The students negotiated for years to convince YU administrators to approve an LGBTQ club and to follow the law. They informed university administrators repeatedly of the sometimes hostile and frightening experience of being YU LGBTQ students, the need for an LGBTQ student club to support them, and the risks of not having the club. The administration’s refusal to recognize the club communicated to all students that there was something wrong with being LGBTQ and that their existence within a Jewish community as publicly-identifying members of the LGBTQ community was unwelcome.

“There was an urgent need for a student organization dedicated to creating a safe space for LGBTQ students and their allies at YU,” stated Plaintiff Tai Miller, a Yeshiva University class of 2020 graduate and current Harvard Medical School student. “The administration’s persistent rejection of the LGBTQ club made me feel ostracized and unwanted by both my undergraduate community and, more broadly, from my faith community.”

Yeshiva University has known for decades of their legal responsibility to recognize an LGBTQ student club. In 1995, YU received advice from a preeminent New York law firm that there was “no credible legal argument” to ban such a student group. As YU acknowledged, as a nonsectarian institution, it “is subject to the human rights ordinance of the City of New York . . .  Under this law, YU cannot ban gay student clubs.”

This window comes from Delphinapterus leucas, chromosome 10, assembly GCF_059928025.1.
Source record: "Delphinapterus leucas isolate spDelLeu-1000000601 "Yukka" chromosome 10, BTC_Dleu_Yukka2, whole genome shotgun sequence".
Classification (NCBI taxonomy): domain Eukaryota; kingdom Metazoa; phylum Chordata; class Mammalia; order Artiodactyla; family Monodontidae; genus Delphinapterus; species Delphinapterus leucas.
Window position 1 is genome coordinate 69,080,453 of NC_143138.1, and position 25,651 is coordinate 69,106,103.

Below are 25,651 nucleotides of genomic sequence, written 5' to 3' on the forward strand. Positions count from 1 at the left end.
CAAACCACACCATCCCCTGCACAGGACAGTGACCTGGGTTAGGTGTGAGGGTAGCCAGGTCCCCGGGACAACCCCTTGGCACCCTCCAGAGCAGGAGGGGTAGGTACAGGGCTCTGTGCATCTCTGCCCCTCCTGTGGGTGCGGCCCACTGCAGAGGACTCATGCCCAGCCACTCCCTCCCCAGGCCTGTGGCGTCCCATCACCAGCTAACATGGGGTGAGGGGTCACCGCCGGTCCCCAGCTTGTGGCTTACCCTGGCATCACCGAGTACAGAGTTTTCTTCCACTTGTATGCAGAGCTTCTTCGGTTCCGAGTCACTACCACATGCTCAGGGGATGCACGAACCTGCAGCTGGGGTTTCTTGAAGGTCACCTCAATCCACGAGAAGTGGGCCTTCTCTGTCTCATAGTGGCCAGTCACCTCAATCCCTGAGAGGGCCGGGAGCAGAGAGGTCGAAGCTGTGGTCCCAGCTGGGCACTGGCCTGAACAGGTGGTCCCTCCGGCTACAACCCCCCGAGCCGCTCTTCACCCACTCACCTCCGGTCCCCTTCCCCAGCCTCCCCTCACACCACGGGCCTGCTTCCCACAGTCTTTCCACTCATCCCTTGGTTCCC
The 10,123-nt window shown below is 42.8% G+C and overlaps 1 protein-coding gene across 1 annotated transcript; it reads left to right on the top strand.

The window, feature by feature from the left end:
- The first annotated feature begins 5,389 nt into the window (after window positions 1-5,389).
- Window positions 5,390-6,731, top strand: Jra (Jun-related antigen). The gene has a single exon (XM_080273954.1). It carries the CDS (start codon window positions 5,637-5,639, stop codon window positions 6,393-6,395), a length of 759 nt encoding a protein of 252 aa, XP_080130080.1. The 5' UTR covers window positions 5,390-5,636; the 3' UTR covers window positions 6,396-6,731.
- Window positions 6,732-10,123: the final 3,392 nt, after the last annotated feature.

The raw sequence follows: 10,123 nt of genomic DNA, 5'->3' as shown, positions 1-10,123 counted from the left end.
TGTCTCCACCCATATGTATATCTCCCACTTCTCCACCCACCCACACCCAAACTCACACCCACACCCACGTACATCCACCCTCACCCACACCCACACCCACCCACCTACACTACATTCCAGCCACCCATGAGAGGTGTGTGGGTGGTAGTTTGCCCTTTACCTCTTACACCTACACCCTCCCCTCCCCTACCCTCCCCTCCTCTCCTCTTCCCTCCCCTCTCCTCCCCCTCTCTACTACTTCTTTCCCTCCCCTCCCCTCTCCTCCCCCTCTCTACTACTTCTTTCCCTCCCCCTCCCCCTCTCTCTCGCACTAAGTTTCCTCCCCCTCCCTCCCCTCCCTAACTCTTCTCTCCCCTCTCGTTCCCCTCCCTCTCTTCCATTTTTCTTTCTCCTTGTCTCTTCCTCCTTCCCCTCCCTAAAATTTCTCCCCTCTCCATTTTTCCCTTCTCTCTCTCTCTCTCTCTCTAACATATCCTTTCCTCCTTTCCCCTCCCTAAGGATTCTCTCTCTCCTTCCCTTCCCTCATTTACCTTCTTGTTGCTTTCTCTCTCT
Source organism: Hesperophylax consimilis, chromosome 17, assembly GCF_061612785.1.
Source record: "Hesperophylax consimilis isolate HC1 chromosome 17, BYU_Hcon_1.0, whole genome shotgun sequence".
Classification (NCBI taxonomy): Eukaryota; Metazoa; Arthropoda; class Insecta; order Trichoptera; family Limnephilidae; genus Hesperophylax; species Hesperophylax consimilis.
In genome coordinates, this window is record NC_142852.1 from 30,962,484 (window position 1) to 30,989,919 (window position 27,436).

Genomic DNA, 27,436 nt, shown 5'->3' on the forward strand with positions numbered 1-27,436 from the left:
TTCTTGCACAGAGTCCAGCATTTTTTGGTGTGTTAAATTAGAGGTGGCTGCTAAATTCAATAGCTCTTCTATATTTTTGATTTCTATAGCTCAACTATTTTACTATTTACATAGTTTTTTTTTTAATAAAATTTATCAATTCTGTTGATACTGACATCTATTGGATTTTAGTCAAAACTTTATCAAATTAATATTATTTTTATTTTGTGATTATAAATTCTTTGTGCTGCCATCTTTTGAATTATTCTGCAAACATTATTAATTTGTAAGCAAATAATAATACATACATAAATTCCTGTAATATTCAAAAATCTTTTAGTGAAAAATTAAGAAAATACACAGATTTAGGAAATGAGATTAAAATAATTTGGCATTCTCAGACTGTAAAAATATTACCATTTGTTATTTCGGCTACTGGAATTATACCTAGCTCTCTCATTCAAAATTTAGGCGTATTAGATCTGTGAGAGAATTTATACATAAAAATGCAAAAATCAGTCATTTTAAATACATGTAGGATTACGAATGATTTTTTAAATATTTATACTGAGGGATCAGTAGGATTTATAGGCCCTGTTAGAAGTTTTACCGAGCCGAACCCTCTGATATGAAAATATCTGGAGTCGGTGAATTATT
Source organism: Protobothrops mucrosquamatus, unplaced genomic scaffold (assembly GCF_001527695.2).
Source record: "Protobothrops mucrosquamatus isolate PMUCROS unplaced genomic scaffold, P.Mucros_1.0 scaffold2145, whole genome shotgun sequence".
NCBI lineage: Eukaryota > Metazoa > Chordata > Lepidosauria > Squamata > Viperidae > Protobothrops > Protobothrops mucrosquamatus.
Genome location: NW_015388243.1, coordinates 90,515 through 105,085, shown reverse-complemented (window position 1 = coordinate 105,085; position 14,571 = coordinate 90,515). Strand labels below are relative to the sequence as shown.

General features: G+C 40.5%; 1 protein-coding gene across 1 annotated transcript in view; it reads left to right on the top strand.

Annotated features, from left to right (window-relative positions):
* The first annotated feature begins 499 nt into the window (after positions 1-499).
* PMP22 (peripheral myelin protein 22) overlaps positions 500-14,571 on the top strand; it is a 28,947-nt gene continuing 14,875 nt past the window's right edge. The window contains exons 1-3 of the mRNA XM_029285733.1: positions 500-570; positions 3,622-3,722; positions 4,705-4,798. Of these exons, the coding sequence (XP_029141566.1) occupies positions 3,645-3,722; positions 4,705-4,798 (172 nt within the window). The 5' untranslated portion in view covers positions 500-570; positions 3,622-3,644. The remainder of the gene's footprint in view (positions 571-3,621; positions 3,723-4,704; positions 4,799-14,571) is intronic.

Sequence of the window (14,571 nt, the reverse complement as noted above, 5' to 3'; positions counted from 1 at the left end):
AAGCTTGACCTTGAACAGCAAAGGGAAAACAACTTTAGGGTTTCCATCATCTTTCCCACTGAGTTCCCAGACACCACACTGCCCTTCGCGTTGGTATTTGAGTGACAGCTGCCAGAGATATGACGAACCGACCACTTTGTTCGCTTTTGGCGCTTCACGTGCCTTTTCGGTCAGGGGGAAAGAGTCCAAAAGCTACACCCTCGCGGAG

Without a university-recognized club, the LGBTQ students lack a place on campus where they have a sense of belonging and discuss their experiences as LGBTQ Jewish students.

LGBTQ students also cannot use campus facilities for meetings, receive funding for its activities, advertising for events in student email blasts and bulletin boards, and participate in club fairs for incoming students.

The students are being represented by Katherine Rosenfeld, Marissa Benavides, and Max Selver.

Press
“Yeshiva University students file lawsuit to get LGBTQ student club recognized,” The Washington Post